The picture below illustrates a PiWatcher TB fitted on top of a Raspberry-Pi: power is provided through 2 wires, 5V (red) and GND (white). The USB-C power connector of the Raspberry-Pi is not used.

Using the PiWatcher


To start using the PiWatcher, follow these steps.

Plug the PiWatcher in the first 6 pins of the Raspberry-Pi GPIO header. For greater mechanical stability it is recommended to secure the PiWatcher to the Pi with a standard 11mm standoff (2.5mm).

Next, plug the USB power supply into the PiWatcher. In turn, this will boot the Raspberry Pi.

To use the PiWatcher on the Raspberry Pi, you will need to enable I2C on the Raspberry Pi. Use sudo raspi-config for this purpose (as described in this Adafruit tutorial for example).

First, download the piwatcher command line tool.

For 32-bit Raspberry Pi OS, you can download the tool as follows:

wget -N

For 64-bit Raspberry Pi OS, you can download the tool as follows:

wget -N

Note: You can also compile the file yourself from source.

You'll need to make sure the file is executable and that it is located in a directory included in your PATH (e.g. /usr/local/bin on a Raspbian system).

chmod a+x piwatcher
sudo mv piwatcher /usr/local/bin/

The piwatcher tool can then be used to query and configure the PiWatcher.

Typing piwatcher status should return:

OK  0x00

On some systems, you may need to type sudo piwatcher status instead.

If you press the micro-switch on the PiWatcher and then re-run piwatcher status, you should see the following output:

OK  0x80    button_pressed

You can clear this button_press event, resetting the status of the PiWatcher by running piwatcher reset. Re-running piwatcher status will show again status 0x00.

Setup on older Raspberry-Pi models

The PiWatcher works on all recent Raspberry Pi models, except for the Pi 5 (see introduction). On older Raspberry-Pi models (e.g. The 2012 model B), you may encounter inconsistent behaviors with the piwatcher command because of I2C clock speed issues. To fix this problem on these older models, you will need to slow down the I2C clock from the default 100kHz to 50kHz, by editing the file /boot/config.txt and changing the following line:




After modifying the file, reboot your machine and you should be good to go.


We will now program the PiWatcher to shut off the Raspberry-Pi after 30 seconds if it does not receive any message from the Raspberry Pi, with the command piwatcher watch 30.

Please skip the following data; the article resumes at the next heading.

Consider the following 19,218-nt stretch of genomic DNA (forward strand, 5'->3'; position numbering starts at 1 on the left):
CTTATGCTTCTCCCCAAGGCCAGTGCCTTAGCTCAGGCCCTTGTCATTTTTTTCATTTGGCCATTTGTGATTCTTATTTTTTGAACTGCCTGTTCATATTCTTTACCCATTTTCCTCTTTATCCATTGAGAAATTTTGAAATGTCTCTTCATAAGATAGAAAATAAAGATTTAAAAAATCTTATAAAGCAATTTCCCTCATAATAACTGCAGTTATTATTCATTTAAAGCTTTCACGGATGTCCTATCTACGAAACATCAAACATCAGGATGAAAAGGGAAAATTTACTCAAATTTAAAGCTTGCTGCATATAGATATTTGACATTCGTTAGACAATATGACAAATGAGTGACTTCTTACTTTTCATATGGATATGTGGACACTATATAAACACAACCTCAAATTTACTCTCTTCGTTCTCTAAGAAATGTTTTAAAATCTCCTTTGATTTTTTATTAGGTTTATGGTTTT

After this command has been issued, the PiWatcher will start a 30 second counter. If the counter reaches 0, the power to the Raspberry Pi will be cut off. However, this counter will be reset to 30 seconds each time the PiWatcher receives a 'read request' from the Raspberry Pi. A simple way to issue a 'read request' is to issue the command piwatcher status.

In this example, a simple way to keep the Raspberry-Pi form shutting down would be to run the following loop:

while true
   piwatcher status
   sleep 25

The sleep 25 assures that the PiWatcher is called approximately every 25 seconds, taking a 5-second safety margin from our 30-second deadline. If this loop gets interrupted for any reason, the Raspberry-Pi will reboot after at most 30 seconds.

This feature can be exploited to completely shut off a RaspberryPi after a shutdown. Assuming the Pi takes at most 15 seconds to shut down, we can issue the following commands:

piwatcher watch 15
shutdown now

Automated rebooting

By default, the PiWatcher will shut off the Raspberry Pi until the user presses the button or until USB power is cycled.

We can program the PiWatcher to "wake" the Raspberry Pi after a certain delay (expressed in seconds).

To reboot the Raspberry-Pi 10 minutes after shutdown, we would simply type:

piwatcher wake 600

A clock under the hood

The PiWatcher is based on a Microchip attiny45 8-bit microcontroller, which runs with an 8Mhz internal oscillator.

An internal clock ticks about 25.04 times per second (8.000.000/(8192*39)). Watchdog and reboot time values are converted to internal clock ticks by multiplying their value by 25. Because of variations in temperature and voltage, the accuracy of these timings may be off by +/-10%.

You can view the actual value of the clock by issuing the command piwatcher ticks.

Running piwatcher automatically

In most cases, you don't want to type commands with piwatcher each time your Raspberry Pi boots up. Instead, you will want to run PiWatcher automatically each time the Raspberry Pi boots up, with the correct configuration. Fortunately, this is rather easy thanks to systemd.